One spade – or four spades? by Zia Mahmood
On 4 November, 2014 At 9:18
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How do you react to a hand such as this, as dealer at unfavourable vulnerability?
KQJ10972 K754 Q 5
There are two main choices and one less orthodox one: four spades and one spade are the “normal” opening bids, or you can pass (“only 11 points, partner”) and hope by entering the auction later to confuse everybody.
The merit of four spades is that it puts maximum pressure on the opponents, especially since at this vulnerability they have to consider bidding as a sacrifice as well as to make, so that if one of them does enter the auction his partner will be unsure how much leeway to give.
The demerit of four spades is that it may go for a large penalty when the opponents can’t make anything.
The merit of one spade is that if partner is strong, you will be able to investigate the hand thoroughly and if partner is weak, you will stay out of shark-infested waters.
The demerit of one spade is that partner will place you with more defensive values than you have, and if the enemy start bidding he may start doubling.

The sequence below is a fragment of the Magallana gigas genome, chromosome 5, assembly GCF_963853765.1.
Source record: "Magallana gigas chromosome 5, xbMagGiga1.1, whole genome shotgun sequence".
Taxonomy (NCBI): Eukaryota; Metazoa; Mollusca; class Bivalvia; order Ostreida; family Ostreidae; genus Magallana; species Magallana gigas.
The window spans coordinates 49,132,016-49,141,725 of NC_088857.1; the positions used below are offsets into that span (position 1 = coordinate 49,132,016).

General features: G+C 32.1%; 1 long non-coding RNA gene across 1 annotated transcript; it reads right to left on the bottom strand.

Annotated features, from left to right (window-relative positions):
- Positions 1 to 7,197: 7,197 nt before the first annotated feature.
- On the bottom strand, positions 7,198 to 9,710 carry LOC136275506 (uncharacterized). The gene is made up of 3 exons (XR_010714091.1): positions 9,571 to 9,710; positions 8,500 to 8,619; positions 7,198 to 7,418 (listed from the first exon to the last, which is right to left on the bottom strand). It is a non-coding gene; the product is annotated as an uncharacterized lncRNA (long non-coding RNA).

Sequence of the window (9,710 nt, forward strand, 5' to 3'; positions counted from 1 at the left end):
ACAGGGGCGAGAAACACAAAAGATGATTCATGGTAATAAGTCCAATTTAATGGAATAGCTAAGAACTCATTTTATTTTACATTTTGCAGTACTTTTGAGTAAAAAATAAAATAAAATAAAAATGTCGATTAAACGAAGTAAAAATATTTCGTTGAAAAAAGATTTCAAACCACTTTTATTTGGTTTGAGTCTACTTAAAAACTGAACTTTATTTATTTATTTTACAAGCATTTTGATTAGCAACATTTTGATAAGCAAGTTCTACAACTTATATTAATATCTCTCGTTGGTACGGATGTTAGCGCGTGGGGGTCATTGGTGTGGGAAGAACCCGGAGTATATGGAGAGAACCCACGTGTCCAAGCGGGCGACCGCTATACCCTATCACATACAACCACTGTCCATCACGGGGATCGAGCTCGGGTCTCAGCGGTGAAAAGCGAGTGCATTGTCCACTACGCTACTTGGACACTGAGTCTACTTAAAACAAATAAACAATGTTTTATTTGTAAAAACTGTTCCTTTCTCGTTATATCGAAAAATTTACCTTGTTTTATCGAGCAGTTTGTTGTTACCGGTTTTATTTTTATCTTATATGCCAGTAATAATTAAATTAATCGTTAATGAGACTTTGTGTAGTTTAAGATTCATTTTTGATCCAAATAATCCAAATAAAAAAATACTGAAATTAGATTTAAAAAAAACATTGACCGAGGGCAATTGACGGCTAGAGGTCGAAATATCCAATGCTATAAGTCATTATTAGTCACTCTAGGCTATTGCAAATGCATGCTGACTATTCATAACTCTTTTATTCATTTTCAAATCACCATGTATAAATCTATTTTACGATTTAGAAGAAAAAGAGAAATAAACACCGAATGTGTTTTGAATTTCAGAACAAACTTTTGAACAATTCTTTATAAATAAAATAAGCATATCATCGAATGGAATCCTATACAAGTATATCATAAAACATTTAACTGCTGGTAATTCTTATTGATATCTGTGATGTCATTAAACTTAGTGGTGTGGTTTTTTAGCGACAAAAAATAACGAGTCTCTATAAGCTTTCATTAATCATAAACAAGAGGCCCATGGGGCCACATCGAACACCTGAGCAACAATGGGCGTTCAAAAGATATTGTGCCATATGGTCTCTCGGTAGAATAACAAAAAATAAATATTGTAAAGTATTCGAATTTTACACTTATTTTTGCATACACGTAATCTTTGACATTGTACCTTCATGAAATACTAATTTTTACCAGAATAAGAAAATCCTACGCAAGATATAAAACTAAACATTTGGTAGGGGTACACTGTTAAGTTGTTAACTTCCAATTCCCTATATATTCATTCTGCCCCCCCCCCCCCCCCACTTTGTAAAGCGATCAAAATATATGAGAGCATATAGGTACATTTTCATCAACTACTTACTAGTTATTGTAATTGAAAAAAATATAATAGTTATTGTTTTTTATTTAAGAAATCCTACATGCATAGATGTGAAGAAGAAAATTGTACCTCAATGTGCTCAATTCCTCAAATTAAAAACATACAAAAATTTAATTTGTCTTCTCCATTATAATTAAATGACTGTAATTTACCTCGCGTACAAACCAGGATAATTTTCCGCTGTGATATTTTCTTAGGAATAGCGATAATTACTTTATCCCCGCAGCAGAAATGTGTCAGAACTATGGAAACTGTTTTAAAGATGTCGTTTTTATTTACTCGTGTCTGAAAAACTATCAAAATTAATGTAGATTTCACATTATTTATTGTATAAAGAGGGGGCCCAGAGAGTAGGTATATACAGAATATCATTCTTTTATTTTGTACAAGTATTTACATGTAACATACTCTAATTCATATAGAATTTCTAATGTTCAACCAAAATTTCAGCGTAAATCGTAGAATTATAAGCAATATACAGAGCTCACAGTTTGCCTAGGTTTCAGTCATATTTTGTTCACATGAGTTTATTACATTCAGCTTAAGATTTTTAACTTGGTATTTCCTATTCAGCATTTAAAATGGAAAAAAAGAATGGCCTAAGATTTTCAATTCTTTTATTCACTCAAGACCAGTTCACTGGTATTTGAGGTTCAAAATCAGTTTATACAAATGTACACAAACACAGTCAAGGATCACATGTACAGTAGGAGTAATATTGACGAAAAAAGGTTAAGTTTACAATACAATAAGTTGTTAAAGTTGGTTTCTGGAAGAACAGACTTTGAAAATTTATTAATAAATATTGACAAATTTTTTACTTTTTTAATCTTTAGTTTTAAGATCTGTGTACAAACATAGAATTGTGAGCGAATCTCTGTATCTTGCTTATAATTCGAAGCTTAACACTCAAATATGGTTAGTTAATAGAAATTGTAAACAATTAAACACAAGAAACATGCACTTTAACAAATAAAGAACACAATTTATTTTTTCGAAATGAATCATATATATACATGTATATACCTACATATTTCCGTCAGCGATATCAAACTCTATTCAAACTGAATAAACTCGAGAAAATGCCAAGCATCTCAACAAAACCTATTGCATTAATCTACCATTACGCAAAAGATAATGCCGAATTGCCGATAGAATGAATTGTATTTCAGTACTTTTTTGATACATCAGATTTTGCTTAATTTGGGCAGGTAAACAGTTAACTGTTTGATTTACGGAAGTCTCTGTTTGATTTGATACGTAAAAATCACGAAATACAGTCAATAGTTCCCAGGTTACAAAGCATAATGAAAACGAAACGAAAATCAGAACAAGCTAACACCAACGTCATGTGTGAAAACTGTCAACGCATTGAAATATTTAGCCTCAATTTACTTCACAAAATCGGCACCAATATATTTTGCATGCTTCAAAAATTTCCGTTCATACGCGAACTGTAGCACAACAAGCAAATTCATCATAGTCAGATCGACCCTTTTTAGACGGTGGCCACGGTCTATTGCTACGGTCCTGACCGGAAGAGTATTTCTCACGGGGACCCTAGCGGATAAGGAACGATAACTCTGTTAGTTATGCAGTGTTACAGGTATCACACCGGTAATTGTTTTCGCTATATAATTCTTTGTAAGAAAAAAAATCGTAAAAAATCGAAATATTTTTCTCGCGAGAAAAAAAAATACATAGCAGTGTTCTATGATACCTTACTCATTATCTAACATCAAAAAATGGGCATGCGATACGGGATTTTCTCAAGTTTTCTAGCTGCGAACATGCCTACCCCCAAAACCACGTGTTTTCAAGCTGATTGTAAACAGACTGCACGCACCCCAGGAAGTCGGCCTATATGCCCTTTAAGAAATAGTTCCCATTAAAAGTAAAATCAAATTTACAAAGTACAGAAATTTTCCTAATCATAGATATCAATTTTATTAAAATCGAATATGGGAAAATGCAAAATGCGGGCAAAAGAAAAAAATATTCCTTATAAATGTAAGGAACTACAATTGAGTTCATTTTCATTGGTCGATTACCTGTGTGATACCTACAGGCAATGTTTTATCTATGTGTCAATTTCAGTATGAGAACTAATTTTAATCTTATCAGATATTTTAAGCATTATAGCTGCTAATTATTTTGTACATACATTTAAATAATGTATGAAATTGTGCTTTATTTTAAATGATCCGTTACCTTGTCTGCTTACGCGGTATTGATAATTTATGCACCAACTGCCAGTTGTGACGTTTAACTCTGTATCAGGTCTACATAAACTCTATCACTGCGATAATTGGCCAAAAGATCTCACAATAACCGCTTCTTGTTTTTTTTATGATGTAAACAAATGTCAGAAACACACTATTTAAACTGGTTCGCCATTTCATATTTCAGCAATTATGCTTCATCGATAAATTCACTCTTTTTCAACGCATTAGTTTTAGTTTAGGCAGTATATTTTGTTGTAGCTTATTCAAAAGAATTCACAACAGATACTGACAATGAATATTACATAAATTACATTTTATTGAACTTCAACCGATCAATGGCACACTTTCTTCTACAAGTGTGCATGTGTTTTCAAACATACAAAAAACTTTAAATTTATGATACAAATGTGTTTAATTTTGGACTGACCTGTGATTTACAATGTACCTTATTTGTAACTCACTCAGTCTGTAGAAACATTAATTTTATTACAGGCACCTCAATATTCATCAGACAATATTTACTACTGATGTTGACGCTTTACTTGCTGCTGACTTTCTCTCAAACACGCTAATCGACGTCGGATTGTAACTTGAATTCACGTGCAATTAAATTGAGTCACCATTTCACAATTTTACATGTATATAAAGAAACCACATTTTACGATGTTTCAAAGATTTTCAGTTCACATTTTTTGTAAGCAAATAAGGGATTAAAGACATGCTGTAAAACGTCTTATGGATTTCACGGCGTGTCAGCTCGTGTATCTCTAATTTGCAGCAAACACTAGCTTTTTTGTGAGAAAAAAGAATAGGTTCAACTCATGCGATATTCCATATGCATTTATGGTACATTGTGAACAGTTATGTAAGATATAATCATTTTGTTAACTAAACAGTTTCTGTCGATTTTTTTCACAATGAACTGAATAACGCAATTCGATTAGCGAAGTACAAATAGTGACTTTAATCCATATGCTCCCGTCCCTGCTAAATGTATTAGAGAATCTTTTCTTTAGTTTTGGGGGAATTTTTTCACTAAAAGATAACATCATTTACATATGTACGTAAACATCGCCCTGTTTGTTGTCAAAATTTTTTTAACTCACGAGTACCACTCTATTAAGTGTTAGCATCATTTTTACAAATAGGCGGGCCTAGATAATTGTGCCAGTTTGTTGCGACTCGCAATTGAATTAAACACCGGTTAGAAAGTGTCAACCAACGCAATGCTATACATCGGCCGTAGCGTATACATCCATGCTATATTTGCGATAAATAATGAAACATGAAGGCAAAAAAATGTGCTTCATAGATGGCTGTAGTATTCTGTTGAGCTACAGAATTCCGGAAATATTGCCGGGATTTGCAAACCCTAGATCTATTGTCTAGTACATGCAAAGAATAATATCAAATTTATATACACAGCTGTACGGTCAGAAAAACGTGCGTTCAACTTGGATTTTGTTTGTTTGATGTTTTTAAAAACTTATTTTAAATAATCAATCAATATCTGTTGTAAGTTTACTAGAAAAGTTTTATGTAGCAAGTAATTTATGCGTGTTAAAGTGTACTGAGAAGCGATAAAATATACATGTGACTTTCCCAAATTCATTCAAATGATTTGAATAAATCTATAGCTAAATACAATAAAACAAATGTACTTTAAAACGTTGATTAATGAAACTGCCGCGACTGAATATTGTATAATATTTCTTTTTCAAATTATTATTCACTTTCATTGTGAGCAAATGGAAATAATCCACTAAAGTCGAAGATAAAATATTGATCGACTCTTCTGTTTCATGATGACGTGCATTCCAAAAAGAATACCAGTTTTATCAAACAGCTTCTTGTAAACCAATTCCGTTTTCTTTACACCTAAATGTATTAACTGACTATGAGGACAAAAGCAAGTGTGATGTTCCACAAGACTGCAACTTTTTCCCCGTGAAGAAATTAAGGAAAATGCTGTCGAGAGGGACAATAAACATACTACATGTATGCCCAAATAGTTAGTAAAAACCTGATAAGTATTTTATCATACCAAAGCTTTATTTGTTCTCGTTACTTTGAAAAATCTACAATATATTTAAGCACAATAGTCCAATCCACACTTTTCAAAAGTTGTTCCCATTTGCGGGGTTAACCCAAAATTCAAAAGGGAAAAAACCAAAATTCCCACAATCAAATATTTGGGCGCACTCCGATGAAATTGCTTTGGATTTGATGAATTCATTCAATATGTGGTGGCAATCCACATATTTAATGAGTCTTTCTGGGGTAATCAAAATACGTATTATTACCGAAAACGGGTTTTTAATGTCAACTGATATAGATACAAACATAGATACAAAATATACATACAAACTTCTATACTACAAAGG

Enough theory – what happened in practice? Well, this deal decided the fate of an important tournament in Turkey when the full hand was:
There was a single IMP between the teams when this deal appeared late in the match, and the North players chose different mainstream actions.
Where North opened 1, it allowed the opponents into the auction – but that worked out well for the opening bidder. South responded 1NT, West bid 2, North jumped to 3, East bid 4, South bid 4, West bid 5, and after two passes South doubled to conclude.
North must have wondered if this was one of the deals above where his lack of defensive values meant that his partner’s double would present the opponents with a few more points. But he had enough defence – K and his Q proved crucial, and the final contract went one down.
At the other table North chose 4, passed round to West who doubled for takeout. All passed, and that contract was also one down.
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